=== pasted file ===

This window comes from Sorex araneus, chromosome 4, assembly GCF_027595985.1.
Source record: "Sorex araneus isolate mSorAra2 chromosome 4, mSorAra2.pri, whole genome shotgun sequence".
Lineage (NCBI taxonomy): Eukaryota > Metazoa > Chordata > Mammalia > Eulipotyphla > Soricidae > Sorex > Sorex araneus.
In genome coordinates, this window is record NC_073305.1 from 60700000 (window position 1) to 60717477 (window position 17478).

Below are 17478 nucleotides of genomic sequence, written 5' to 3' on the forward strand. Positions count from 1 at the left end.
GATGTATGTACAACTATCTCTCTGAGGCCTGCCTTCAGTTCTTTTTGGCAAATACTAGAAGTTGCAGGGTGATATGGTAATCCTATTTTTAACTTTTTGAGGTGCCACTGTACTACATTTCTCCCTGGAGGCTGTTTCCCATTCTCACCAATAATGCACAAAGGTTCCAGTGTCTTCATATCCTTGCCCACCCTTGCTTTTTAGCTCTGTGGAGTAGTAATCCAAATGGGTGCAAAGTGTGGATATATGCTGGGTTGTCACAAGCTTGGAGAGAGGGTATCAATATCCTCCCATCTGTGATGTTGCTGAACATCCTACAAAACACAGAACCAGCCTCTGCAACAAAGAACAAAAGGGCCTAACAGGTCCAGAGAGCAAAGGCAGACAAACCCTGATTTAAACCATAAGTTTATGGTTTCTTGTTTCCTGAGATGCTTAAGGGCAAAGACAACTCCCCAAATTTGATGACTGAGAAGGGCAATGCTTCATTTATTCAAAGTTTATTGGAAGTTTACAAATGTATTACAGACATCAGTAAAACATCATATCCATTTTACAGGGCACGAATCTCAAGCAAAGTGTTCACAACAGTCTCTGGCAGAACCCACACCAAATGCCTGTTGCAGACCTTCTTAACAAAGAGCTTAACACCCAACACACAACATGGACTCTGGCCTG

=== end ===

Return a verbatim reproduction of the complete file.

This window comes from Sorex araneus, chromosome 4, assembly GCF_027595985.1.
Source record: "Sorex araneus isolate mSorAra2 chromosome 4, mSorAra2.pri, whole genome shotgun sequence".
Lineage (NCBI taxonomy): Eukaryota > Metazoa > Chordata > Mammalia > Eulipotyphla > Soricidae > Sorex > Sorex araneus.
In genome coordinates, this window is record NC_073305.1 from 60700000 (window position 1) to 60717477 (window position 17478).

Below are 17478 nucleotides of genomic sequence, written 5' to 3' on the forward strand. Positions count from 1 at the left end.
GATGTATGTACAACTATCTCTCTGAGGCCTGCCTTCAGTTCTTTTTGGCAAATACTAGAAGTTGCAGGGTGATATGGTAATCCTATTTTTAACTTTTTGAGGTGCCACTGTACTACATTTCTCCCTGGAGGCTGTTTCCCATTCTCACCAATAATGCACAAAGGTTCCAGTGTCTTCATATCCTTGCCCACCCTTGCTTTTTAGCTCTGTGGAGTAGTAATCCAAATGGGTGCAAAGTGTGGATATATGCTGGGTTGTCACAAGCTTGGAGAGAGGGTATCAATATCCTCCCATCTGTGATGTTGCTGAACATCCTACAAAACACAGAACCAGCCTCTGCAACAAAGAACAAAAGGGCCTAACAGGTCCAGAGAGCAAAGGCAGACAAACCCTGATTTAAACCATAAGTTTATGGTTTCTTGTTTCCTGAGATGCTTAAGGGCAAAGACAACTCCCCAAATTTGATGACTGAGAAGGGCAATGCTTCATTTATTCAAAGTTTATTGGAAGTTTACAAATGTATTACAGACATCAGTAAAACATCATATCCATTTTACAGGGCACGAATCTCAAGCAAAGTGTTCACAACAGTCTCTGGCAGAACCCACACCAAATGCCTGTTGCAGACCTTCTTAACAAAGAGCTTAACACCCAACACACAACATGGACTCTGGCCTG